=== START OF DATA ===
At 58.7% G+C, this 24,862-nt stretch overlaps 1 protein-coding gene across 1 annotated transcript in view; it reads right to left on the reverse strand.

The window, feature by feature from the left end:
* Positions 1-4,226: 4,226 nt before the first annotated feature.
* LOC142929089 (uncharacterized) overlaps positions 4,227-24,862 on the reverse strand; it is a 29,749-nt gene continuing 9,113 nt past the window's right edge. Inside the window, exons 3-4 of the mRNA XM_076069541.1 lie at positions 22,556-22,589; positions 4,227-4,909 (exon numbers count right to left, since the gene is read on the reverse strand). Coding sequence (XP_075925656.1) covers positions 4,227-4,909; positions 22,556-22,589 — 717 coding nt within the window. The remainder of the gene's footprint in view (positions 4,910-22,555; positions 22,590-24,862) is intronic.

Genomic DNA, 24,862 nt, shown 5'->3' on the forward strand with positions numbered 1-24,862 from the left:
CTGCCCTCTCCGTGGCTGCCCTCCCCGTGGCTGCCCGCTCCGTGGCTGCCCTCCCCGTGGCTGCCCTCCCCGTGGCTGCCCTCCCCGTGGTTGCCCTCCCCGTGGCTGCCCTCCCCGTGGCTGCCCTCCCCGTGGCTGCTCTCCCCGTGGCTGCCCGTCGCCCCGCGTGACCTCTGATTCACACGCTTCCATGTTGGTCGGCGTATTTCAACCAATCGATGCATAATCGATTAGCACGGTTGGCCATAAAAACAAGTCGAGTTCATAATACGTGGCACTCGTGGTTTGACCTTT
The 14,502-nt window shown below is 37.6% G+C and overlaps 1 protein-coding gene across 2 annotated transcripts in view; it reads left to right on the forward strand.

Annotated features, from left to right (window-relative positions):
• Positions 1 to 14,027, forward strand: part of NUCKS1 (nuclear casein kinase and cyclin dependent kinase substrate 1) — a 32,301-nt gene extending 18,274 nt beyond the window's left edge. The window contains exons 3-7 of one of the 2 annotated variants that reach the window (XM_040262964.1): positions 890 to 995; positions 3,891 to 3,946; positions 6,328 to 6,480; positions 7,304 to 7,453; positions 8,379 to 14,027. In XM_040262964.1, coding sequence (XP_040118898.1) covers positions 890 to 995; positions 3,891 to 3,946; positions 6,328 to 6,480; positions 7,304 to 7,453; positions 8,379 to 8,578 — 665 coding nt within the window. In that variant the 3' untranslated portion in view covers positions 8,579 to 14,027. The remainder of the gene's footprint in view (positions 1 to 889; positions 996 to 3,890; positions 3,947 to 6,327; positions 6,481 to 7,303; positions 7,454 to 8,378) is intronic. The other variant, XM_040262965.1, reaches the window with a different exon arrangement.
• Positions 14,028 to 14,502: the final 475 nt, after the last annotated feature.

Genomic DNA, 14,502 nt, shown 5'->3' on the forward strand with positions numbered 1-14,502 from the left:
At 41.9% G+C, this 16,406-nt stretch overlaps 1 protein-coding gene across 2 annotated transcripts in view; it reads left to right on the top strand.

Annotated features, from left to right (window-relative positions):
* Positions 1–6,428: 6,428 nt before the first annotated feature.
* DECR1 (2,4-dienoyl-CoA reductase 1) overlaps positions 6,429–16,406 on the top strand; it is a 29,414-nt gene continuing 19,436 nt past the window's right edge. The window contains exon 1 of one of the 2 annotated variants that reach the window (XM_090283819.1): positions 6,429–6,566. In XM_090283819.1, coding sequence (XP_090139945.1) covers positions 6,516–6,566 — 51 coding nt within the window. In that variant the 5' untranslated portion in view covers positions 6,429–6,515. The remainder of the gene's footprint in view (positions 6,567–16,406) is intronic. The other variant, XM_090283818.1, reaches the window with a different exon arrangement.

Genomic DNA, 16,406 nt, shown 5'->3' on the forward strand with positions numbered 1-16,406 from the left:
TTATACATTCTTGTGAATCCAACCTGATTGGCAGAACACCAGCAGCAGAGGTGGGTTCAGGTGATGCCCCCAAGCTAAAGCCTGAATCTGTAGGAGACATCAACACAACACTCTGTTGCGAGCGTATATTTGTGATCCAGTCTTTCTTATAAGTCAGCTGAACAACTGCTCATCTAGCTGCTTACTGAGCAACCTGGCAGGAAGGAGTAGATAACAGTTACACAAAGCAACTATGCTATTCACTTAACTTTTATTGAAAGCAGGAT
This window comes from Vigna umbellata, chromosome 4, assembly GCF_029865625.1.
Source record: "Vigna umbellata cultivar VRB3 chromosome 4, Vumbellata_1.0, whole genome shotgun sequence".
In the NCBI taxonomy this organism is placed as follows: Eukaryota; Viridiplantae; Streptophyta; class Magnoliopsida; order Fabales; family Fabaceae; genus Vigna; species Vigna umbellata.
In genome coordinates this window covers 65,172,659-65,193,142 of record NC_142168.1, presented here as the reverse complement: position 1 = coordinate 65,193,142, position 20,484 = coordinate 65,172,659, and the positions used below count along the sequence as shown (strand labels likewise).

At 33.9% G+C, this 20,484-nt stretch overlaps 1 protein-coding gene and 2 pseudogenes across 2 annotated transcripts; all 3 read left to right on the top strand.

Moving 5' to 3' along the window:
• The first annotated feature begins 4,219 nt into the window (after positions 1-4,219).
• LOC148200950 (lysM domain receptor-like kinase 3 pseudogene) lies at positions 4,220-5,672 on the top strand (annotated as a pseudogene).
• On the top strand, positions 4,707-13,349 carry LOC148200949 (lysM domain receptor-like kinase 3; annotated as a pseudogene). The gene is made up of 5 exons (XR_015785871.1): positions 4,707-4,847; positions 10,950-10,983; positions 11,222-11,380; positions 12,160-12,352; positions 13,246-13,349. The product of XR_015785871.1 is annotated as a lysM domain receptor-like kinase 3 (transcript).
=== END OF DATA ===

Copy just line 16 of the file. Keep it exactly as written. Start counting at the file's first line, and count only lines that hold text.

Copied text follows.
Genomic DNA, 16,406 nt, shown 5'->3' on the forward strand with positions numbered 1-16,406 from the left: